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Frontiers of health: Catching rule-breakers

Celeste Nelson is out to determine the rules that govern normal development so she can stop the cancer cells that don't play by them. Currently studying mammary gland development and breast cancer at the Lawrence Berkeley National Laboratory, Nelson is funded by a Burroughs Wellcome Fund Career Award at the Scientific Interface. She will join the University faculty in the fall as an assistant professor of chemical engineering.

Frontiers of health: Sorting the 'biological haystack'

Ten years ago, it would take ten days for Princeton biologist Edward Cox to separate a million base pair fragments of DNA by size -- soon, he may be able to do it ten seconds, thanks to micron-sized devices being developed by a team of engineers, biologists and physicists.

Frontiers of health: Durable drugs

Fundamental approach targets practical problem Designing effective drugs and vaccines to combat and prevent disease is only half the battle—they also have to be formulated effectively for shipping and storage, which is where Pablo Debenedetti and Athanassios Panagiotopoulos come in. The chemical engineering professors use a combination of theoretical, computational and experimental techniques to explore how proteins behave in the presence of certain sugars that are often used as stabiliz

Frontiers of health: Treating cancer and HIV

Aerospace engineer Robert Stengel remembers the day he realized that the theories and analyses that make space travel possible may also lead to better understanding and treatments of cancer and HIV.

Frontiers of health: Killer proteins

Powerful proteins that are able to kill bacteria and viruses already exist in nature, but Kyle Vanderlick wants to make them even stronger. The chair of the chemical engineering department, Vanderlick conducts research on antimicrobial peptides -- short proteins that destroy disease-causing bugs by breaking down the membranes that surround them. The work, done in collaboration with biologists at the University of California, Irvine, could ultimately lead to the development of powerful new mic

Latrobe Prize supports plan to transform upper New York Harbor

One of the most coveted prizes in architecture was awarded in March to a team of Princeton architects and engineers for an ambitious plan to transform the Upper Bay of New York Harbor. The Latrobe Prize, a $100,000 purse awarded every other year by the American Institute of Architects, went to Princeton’s Center for Architecture, Urbanism and Infrastructure. The winning project team is led by Guy Nordenson, professor of architecture and affiliated professor of civil and environmental engi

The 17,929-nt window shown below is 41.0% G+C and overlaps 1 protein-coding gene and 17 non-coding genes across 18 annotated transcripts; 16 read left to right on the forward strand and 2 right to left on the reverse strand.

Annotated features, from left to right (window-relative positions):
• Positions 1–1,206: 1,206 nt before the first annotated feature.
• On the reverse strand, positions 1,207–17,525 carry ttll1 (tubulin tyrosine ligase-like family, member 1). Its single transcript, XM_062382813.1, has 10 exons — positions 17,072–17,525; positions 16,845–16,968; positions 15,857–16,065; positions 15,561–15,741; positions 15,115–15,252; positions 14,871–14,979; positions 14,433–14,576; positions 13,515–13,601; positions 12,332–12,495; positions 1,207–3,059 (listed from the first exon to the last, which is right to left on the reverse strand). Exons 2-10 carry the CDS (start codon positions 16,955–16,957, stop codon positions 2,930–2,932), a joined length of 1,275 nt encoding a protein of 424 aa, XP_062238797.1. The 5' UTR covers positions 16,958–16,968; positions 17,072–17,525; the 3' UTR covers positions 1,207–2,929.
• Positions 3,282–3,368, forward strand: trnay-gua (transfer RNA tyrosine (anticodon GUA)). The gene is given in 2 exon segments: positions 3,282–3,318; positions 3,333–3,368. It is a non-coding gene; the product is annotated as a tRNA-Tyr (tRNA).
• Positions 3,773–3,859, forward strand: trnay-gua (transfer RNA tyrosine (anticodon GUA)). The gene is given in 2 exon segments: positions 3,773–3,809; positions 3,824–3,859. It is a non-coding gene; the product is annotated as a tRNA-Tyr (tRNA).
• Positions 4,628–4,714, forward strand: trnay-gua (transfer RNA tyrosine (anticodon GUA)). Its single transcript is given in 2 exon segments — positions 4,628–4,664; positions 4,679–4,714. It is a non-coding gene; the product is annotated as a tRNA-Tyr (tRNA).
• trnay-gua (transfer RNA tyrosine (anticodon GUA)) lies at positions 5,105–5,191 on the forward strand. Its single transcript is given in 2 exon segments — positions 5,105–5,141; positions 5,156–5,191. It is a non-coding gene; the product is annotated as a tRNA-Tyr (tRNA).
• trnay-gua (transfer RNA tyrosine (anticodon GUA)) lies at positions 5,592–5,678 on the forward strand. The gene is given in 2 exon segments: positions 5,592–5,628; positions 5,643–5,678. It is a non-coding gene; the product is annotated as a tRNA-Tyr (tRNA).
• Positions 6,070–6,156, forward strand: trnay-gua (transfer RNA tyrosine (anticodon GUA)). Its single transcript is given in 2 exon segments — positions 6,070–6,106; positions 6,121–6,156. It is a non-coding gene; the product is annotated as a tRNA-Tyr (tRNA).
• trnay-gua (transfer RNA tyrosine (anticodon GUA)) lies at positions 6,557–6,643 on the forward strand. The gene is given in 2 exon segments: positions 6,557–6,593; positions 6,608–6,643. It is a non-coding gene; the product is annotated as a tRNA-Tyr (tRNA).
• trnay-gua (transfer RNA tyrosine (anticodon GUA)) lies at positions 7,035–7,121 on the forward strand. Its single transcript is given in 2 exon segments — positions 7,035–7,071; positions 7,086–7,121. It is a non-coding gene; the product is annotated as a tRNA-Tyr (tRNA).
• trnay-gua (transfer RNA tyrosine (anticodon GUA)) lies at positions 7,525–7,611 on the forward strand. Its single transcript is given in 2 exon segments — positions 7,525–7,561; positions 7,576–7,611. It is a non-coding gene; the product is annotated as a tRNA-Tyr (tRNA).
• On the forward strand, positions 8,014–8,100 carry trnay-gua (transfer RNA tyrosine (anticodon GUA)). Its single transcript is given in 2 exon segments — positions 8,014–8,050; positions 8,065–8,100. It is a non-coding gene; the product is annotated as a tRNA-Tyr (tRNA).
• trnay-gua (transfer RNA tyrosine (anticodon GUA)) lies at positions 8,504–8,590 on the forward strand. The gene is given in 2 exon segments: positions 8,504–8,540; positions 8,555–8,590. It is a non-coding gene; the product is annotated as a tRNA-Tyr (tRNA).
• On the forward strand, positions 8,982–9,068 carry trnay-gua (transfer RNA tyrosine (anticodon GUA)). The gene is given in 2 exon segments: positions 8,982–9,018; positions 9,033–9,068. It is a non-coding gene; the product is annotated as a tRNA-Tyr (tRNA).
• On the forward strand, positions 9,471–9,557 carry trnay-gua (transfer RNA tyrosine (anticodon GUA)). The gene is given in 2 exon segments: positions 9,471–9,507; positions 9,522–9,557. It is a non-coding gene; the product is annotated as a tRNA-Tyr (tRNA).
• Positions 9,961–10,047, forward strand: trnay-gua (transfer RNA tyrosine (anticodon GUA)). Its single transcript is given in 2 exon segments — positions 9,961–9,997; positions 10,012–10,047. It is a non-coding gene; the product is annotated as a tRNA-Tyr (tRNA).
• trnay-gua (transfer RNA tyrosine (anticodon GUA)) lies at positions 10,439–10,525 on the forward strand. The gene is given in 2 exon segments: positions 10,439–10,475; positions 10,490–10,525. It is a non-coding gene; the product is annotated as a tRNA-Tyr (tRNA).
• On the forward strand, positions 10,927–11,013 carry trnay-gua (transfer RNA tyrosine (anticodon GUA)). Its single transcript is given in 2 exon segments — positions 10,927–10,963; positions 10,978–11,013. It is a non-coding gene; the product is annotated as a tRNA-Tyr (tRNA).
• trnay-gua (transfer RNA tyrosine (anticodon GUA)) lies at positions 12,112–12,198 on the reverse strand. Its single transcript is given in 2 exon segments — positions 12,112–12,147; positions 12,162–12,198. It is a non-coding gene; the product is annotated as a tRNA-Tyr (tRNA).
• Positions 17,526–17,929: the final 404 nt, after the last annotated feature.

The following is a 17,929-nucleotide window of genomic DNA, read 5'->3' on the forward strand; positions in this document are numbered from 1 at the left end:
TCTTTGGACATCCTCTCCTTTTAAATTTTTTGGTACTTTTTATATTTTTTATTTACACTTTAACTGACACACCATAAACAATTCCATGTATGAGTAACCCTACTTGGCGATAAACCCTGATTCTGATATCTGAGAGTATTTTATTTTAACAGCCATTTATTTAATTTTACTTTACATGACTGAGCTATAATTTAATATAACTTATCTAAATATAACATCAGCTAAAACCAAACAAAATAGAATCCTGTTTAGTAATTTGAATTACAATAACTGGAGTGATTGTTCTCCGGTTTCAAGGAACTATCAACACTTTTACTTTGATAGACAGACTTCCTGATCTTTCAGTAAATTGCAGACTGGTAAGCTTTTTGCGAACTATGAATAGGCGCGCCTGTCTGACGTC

Quest for ancient coins inspires a book and a course

Computer scientist Ken Steiglitz is happy to admit that he is an eBay addict. For starters, his pre-dawn "grazing" on the popular Internet trading site has yielded a trove of ancient bronze coins to add to his personal collection. Even more, he has discovered a wealth of information to advance the field of auction theory, which lies at the intersection of computer science, economics, mathematics and psychology.

Frontiers of health: New spin on heart valves

In a roundabout way, propellers advanced Julie Young's latest project—a new and improved heart valve replacement. "The blades of a propeller look very much like the leaflets in a mechanical heart valve," said Young, an assistant professor of civil and environmental engineering, who studied propellers for her Ph.D. dissertation at the University of Texas at Austin. "The same principles apply on a much smaller scale."

Frontiers of health: Moving pictures

Advances in medical imaging have added a new dimension, literally, to the research of Peter Ramadge, chair of electrical engineering. Rather than working with two-dimensional videos from cameras (his longtime area of expertise), Ramadge is analyzing three-dimensional movies of brain activity that are collected by a functional magnetic resonance imaging (fMRI) scanner. His work, in collaboration with the Center for the Study of Brain Mind and Behavior of the newly created Princeton Neuroscienc

Frontiers of health: Detecting disease

Medical devices that require nothing more than a single breath to instantaneously detect a number of ailments, including diabetes and kidney disease, are just what the doctor ordered. And, they are exactly what researchers are developing as part of the Center for Mid- Infrared Technologies for Health and the Environment (MIRTHE). Claire Gmachl

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